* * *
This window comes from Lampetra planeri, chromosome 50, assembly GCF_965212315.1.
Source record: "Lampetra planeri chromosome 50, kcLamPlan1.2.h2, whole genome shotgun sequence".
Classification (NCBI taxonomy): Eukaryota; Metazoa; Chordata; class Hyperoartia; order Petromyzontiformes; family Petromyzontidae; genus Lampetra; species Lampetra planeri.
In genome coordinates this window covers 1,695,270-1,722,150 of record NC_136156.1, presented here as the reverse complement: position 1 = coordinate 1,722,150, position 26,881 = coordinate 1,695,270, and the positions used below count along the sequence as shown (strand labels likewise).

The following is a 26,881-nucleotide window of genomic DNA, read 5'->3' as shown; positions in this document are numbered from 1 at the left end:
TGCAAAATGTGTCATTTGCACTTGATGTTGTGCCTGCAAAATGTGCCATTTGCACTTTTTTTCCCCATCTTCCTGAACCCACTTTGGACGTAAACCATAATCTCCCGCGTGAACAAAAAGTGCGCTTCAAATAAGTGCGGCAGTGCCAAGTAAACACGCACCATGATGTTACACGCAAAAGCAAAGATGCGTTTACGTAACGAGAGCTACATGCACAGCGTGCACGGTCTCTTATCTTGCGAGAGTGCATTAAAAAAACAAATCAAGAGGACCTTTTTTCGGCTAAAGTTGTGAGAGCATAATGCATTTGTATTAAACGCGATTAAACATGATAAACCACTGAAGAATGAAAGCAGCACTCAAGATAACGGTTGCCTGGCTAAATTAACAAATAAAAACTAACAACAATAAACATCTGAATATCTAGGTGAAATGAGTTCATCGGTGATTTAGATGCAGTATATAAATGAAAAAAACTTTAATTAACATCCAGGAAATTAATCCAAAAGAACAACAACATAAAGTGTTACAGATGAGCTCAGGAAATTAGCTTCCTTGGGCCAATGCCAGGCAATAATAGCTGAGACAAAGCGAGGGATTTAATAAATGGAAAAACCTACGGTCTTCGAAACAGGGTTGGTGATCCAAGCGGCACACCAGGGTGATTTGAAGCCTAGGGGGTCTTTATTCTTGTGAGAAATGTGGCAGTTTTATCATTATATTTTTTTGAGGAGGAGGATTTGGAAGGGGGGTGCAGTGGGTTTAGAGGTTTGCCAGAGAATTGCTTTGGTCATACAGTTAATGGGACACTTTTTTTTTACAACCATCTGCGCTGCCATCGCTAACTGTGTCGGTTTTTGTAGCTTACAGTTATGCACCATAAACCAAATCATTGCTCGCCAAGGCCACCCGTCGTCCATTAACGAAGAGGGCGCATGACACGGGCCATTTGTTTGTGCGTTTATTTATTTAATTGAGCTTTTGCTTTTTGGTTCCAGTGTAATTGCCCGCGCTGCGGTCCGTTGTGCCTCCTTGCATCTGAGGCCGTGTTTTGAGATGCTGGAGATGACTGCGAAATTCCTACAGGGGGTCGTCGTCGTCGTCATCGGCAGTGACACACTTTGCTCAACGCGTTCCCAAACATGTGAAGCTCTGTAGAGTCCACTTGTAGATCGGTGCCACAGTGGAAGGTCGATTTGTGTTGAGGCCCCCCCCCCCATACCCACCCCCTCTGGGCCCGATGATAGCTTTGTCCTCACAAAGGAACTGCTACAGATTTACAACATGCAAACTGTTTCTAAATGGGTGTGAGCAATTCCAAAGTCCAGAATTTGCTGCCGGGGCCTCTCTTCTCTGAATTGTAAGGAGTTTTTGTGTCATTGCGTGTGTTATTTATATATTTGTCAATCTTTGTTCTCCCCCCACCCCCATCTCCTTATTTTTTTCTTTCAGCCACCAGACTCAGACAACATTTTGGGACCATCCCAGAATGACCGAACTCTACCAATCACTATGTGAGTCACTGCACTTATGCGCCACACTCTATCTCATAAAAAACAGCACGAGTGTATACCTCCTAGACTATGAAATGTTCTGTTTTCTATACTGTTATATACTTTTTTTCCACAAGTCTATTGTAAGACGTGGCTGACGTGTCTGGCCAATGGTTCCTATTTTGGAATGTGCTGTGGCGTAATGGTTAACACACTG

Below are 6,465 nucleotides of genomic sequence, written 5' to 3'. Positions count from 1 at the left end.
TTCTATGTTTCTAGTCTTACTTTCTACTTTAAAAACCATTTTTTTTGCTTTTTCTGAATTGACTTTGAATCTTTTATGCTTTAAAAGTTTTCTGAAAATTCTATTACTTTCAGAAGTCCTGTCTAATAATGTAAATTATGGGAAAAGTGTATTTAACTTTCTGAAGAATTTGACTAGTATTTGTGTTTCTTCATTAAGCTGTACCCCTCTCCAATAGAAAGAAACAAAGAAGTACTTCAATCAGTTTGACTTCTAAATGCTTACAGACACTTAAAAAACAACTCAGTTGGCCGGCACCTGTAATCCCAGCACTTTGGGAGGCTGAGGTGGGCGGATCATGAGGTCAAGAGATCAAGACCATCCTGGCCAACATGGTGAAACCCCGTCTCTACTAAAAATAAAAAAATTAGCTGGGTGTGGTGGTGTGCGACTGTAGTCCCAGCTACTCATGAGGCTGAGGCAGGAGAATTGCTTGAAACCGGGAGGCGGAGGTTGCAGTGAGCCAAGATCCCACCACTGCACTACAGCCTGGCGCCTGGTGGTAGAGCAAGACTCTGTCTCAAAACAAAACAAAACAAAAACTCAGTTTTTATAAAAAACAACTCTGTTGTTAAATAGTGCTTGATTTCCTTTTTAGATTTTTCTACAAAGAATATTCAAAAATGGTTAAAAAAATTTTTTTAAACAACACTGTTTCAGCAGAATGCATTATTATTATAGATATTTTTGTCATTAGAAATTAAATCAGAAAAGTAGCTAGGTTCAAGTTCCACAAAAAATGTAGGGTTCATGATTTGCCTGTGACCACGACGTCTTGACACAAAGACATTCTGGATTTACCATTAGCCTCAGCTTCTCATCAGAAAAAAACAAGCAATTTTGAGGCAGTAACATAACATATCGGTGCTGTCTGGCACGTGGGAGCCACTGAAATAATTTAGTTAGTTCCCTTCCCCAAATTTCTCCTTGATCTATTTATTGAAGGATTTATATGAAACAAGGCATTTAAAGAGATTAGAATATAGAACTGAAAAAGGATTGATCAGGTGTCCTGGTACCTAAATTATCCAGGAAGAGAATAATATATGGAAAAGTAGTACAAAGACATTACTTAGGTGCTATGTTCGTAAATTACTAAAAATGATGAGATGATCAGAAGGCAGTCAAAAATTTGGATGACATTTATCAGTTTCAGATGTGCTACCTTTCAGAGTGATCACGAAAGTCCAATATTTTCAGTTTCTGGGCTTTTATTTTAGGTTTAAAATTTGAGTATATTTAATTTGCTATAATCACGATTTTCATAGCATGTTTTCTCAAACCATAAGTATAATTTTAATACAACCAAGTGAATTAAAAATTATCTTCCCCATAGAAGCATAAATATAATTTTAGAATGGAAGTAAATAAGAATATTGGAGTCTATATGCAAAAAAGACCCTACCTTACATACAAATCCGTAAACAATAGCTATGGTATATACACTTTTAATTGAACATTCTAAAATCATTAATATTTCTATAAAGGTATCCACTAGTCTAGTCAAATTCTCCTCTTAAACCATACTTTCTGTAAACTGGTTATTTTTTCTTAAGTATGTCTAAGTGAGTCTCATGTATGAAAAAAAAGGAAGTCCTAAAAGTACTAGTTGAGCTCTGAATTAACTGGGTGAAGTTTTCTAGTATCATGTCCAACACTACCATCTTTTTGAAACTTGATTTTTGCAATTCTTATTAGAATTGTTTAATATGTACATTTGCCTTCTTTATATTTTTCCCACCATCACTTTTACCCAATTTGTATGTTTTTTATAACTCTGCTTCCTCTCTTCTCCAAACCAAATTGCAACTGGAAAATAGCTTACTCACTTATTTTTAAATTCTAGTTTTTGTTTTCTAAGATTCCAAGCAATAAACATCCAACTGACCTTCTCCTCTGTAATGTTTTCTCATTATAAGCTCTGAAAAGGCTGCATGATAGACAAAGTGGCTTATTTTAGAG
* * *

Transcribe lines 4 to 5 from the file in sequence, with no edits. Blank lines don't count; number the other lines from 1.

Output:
In genome coordinates this window covers 1,695,270-1,722,150 of record NC_136156.1, presented here as the reverse complement: position 1 = coordinate 1,722,150, position 26,881 = coordinate 1,695,270, and the positions used below count along the sequence as shown (strand labels likewise).

The following is a 26,881-nucleotide window of genomic DNA, read 5'->3' as shown; positions in this document are numbered from 1 at the left end: